Mediated public diplomacy in the digital age: Exploring the Saudi and the U.S. governments’ agenda-building during Trump’s visit to the Middle EastPublic Relations Review
Osama Albishri, Sofiya Tarasevich, Pamala Proverbs, Spiro K Kiousis, Abdullah Alahmari
2019 This study analyzed the agenda-building capacity of political public relations messages of the Saudi and the U.S. governments during Donald Trump’s visit to the Middle East and scrutinized their influence on the media coverage and public opinion. The findings indicate that all three levels of agenda-building received solid empirical support from the data: governmental information subsidies significantly influenced media coverage and public opinion on the level of issues and stakeholders (1st level), their attributes (2nd level), and networked co-occurrences of issues/stakeholders (3rd level of agenda-building). Traditional information subsidies emerged as a powerful tool driving the agenda-building process. The study confirms the effective capacity of public relations communication to build the media and the public agendas in non-Western media culture and expands the applicability of the agenda-building network analysis research to the Middle Eastern media market.
Two tales of one crash: Intergovernmental media relations and agenda building during the Smolensk airplane crashInternational Communication Gazette
Barbara Myslik, Liudmila Khalitova, Tianduo Zhang, Sophia Tarasevich, Spiro Kiousis, Tiffany Mohr, Ji Young Kim, Agnieszka Turska-Kawa, Craig Carroll, Guy Golan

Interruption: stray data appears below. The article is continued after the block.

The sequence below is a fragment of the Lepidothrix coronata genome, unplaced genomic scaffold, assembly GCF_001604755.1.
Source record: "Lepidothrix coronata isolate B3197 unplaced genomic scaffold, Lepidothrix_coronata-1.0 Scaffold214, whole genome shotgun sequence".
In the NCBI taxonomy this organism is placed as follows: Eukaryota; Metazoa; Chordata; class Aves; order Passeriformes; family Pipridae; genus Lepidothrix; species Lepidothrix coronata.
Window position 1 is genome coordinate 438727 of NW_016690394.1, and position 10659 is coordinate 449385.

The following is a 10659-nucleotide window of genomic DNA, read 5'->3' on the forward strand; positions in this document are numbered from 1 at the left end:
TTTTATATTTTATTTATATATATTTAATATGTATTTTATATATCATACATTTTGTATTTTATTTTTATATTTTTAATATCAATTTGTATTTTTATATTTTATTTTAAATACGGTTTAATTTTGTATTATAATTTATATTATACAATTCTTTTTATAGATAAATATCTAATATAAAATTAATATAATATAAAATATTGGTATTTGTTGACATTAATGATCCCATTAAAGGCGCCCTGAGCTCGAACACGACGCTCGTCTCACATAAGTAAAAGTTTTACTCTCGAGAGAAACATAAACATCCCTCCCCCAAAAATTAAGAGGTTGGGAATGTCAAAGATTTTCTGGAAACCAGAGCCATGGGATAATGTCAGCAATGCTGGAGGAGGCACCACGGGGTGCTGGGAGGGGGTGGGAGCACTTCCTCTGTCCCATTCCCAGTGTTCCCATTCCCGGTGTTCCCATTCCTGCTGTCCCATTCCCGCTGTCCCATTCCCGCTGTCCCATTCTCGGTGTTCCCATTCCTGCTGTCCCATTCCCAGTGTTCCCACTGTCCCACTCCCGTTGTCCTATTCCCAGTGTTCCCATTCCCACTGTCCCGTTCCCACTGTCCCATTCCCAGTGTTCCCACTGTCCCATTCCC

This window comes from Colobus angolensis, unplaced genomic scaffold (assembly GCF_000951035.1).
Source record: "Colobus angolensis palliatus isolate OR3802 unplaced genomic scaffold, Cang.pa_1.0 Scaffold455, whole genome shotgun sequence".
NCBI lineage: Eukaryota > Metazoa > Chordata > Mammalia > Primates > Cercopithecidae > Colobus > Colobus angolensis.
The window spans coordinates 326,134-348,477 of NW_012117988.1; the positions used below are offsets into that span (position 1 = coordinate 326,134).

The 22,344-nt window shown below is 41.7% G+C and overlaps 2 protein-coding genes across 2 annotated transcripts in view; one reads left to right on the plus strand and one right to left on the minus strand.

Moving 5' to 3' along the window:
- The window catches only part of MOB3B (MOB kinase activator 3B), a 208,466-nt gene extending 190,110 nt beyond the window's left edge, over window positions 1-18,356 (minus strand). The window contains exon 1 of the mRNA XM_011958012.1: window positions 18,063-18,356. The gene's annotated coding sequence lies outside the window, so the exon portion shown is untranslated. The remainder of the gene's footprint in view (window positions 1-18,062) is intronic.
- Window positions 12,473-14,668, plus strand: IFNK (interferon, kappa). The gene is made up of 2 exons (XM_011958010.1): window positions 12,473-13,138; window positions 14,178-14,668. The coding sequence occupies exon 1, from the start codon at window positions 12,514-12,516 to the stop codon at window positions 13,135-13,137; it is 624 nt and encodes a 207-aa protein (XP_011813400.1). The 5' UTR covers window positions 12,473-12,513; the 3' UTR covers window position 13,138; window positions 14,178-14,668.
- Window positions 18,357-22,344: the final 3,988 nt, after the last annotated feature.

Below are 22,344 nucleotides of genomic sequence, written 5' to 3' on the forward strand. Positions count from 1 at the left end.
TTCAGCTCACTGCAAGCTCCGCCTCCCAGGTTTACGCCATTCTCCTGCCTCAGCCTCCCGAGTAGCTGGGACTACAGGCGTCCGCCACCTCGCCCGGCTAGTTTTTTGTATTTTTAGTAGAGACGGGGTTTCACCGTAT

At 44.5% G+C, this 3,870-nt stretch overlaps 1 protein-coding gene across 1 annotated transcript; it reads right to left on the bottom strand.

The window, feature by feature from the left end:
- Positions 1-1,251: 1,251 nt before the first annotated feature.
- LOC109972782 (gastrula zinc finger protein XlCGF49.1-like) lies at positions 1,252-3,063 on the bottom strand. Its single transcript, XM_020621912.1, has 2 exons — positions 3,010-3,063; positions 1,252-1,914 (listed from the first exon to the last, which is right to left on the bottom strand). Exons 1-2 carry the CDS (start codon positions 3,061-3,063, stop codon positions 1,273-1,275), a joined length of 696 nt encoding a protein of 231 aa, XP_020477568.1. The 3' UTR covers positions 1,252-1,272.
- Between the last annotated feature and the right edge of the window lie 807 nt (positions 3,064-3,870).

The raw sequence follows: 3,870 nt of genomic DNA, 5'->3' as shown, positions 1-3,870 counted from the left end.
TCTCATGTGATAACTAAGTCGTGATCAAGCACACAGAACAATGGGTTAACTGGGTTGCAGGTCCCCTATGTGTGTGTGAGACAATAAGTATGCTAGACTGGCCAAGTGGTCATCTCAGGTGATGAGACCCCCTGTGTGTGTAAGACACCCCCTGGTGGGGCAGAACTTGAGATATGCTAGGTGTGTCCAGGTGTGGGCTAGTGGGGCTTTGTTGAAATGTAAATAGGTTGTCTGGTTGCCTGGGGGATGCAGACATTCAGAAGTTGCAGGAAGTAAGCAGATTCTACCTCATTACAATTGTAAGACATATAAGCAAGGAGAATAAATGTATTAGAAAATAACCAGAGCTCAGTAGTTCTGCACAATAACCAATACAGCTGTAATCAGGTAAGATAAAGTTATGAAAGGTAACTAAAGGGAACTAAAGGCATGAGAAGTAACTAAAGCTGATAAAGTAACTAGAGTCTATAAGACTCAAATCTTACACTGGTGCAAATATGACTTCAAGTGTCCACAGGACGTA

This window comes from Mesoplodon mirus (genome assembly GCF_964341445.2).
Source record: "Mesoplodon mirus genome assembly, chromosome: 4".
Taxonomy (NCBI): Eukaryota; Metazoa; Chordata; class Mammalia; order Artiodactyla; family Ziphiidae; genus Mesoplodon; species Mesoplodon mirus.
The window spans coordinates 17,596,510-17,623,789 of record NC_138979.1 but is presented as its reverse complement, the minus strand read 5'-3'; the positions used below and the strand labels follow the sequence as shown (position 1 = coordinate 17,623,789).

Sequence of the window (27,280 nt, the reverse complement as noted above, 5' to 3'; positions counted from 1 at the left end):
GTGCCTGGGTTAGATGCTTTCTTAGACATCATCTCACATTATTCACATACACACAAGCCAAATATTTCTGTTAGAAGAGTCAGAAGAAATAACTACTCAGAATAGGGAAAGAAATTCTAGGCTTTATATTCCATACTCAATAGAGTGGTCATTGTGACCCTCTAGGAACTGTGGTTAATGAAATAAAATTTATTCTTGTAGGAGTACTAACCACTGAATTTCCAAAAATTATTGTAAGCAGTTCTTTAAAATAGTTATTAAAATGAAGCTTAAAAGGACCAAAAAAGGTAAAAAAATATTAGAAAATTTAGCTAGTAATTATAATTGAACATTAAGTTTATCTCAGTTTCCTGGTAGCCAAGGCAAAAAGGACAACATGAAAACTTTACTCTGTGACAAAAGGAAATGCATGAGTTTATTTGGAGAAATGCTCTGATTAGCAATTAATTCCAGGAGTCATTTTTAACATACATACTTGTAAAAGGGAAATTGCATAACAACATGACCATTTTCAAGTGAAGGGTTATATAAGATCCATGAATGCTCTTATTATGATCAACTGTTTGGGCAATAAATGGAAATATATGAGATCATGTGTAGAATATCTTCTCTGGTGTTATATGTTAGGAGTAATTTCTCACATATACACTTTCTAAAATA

2019 This study aims to advance the theoretical and practical knowledge of political public relations, and influence that political profile of the media can have on the agenda-building process. The influences of agenda indexing are also discussed with regard to different media profiles. A quantitative content analysis was conducted to examine the influence of Polish and Russian government messages from presidents and prime ministers regarding the Smolensk plane crash on media coverage in both counties. Newspapers were categorized by political profile representing pro-government, mainstream, or opposition profile. Nearly all of the hypotheses were fully supported for the first, second, and third level of agenda building. Results of this study demonstrate that political public relations’ success and agenda indexing can be affected by a medium’s political profile, particularly in the case of opposition media. Theoretical and practical implications are discussed along with areas of future research.
Ethnic nationalism and gatekeeping in the European media: Linking agenda setting, agenda building, and agenda indexingThe Agenda Setting Journal
Sofiya Tarasevich, Liudmila Khalitova, Phillip Arceneaux, Barbara Myslik, Spiro Kiousis
2019 This study explores relationships between agenda building, agenda indexing (reflected through share of voice as the key variable), and agenda-setting effects, measured through the combination of public opinion survey data and quantitative content analysis. It conceptually distinguishes between the three metrics often used interchangeably in the professional discourse by advertising and media practitioners – share of voice, share of influence, and share of conversation – and explores how they could be applied in political communication research to become useful tools for agenda-setting researchers. The results of the study indicate that an increased level of nationalism serves as a significant predictor for EU policy support through the pathway of decreased pro-EU sentiment, which, on the agenda level, is reflective of pro-nationals being less supportive of the EU policies and the idea of European integration.